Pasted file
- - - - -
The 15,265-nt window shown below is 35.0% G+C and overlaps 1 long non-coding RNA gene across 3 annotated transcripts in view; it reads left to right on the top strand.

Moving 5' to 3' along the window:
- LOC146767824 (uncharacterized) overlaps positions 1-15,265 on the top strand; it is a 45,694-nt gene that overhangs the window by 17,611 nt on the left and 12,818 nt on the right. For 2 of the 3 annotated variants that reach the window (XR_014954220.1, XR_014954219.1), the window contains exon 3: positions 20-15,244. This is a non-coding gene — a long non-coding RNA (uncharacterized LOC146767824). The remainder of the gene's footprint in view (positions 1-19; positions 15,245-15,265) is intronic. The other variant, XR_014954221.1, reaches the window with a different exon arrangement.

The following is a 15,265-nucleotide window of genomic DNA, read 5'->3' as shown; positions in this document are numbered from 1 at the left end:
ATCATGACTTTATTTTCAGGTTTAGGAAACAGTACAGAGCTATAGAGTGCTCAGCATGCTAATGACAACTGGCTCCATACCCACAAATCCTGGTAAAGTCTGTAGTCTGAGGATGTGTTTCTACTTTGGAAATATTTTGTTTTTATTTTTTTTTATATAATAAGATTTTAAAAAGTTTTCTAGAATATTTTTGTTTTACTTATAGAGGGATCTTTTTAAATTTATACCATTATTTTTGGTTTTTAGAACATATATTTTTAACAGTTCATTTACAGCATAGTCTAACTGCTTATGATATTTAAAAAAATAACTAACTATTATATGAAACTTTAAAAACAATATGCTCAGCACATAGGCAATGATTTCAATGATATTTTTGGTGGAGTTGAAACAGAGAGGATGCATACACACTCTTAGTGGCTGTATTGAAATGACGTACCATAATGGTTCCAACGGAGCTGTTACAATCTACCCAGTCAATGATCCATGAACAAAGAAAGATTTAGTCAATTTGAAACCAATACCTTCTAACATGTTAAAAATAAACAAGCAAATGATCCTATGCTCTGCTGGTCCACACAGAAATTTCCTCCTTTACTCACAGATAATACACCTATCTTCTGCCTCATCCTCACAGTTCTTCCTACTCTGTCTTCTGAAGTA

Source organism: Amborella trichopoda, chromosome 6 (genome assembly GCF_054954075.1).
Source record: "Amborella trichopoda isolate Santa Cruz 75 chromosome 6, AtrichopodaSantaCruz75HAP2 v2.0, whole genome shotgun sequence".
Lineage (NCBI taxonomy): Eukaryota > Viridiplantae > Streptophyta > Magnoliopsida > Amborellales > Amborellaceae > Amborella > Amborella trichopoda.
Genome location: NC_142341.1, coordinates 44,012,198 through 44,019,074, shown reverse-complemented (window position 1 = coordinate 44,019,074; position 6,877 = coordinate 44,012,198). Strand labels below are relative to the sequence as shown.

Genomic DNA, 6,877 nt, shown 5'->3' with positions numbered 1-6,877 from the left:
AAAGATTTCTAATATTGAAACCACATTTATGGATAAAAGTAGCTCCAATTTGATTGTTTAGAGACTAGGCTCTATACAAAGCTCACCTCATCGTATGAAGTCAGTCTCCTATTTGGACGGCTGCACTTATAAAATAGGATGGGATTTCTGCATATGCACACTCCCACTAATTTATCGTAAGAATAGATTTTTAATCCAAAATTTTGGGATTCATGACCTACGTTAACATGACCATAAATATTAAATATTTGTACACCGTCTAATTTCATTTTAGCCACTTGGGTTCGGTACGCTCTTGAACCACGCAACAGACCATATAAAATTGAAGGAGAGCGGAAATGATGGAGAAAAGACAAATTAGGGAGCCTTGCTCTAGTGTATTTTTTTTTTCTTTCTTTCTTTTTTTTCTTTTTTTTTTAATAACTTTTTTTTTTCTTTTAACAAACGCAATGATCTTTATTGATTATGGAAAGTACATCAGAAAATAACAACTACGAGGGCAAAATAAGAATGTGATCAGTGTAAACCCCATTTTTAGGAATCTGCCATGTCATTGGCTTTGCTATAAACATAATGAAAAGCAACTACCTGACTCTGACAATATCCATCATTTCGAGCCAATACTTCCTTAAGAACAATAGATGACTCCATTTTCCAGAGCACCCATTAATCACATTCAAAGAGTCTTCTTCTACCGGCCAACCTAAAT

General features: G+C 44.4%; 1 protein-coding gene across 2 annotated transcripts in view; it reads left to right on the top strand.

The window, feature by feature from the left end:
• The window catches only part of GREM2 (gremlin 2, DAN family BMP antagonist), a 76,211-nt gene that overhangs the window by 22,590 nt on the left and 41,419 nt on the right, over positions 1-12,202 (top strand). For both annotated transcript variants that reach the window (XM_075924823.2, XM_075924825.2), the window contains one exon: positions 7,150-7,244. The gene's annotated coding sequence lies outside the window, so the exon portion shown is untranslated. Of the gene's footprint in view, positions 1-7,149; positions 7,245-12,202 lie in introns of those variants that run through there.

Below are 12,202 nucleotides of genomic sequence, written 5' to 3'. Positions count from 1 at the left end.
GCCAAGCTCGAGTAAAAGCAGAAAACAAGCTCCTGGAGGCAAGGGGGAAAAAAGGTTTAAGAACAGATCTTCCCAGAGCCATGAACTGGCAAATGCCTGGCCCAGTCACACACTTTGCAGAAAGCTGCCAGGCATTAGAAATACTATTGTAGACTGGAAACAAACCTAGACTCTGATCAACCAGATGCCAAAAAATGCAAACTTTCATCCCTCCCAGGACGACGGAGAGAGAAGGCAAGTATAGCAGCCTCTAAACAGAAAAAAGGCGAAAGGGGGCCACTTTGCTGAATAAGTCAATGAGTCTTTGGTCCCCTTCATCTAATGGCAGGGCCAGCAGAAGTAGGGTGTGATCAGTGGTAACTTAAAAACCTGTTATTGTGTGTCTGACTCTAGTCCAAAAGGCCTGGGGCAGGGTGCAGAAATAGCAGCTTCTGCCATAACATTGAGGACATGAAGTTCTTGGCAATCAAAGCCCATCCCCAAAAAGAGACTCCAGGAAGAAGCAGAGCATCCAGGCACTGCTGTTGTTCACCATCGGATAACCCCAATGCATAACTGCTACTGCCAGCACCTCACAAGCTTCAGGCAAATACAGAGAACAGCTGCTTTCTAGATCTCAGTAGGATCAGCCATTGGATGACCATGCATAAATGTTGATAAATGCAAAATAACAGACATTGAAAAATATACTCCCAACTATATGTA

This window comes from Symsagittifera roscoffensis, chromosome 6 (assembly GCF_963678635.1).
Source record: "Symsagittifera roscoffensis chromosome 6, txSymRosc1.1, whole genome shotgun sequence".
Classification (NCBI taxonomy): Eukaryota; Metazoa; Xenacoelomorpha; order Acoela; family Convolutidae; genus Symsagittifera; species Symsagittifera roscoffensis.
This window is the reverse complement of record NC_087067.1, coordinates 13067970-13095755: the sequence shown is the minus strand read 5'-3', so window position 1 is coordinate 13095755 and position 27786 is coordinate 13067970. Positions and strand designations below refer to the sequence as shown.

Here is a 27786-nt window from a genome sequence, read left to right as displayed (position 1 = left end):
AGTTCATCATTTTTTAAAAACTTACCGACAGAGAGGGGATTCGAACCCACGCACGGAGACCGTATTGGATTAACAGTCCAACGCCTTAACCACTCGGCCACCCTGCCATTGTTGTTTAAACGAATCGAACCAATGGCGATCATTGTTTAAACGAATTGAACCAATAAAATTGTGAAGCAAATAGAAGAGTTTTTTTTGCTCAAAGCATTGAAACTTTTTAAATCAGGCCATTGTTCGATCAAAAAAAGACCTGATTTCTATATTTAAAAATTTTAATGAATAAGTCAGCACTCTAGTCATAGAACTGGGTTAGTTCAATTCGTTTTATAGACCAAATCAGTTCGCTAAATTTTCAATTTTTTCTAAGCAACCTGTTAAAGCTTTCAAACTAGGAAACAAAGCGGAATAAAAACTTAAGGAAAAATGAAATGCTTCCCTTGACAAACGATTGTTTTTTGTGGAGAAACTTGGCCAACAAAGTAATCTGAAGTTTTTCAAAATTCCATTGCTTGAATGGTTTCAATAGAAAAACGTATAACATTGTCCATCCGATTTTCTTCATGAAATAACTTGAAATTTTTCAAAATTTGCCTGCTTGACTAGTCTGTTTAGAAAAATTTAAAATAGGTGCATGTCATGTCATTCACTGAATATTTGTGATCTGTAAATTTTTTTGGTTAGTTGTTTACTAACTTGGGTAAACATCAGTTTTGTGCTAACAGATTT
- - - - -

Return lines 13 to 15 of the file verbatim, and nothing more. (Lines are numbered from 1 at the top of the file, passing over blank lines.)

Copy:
The window, feature by feature from the left end:
• The window catches only part of GREM2 (gremlin 2, DAN family BMP antagonist), a 76,211-nt gene that overhangs the window by 22,590 nt on the left and 41,419 nt on the right, over positions 1-12,202 (top strand). For both annotated transcript variants that reach the window (XM_075924823.2, XM_075924825.2), the window contains one exon: positions 7,150-7,244. The gene's annotated coding sequence lies outside the window, so the exon portion shown is untranslated. Of the gene's footprint in view, positions 1-7,149; positions 7,245-12,202 lie in introns of those variants that run through there.

Below are 12,202 nucleotides of genomic sequence, written 5' to 3'. Positions count from 1 at the left end.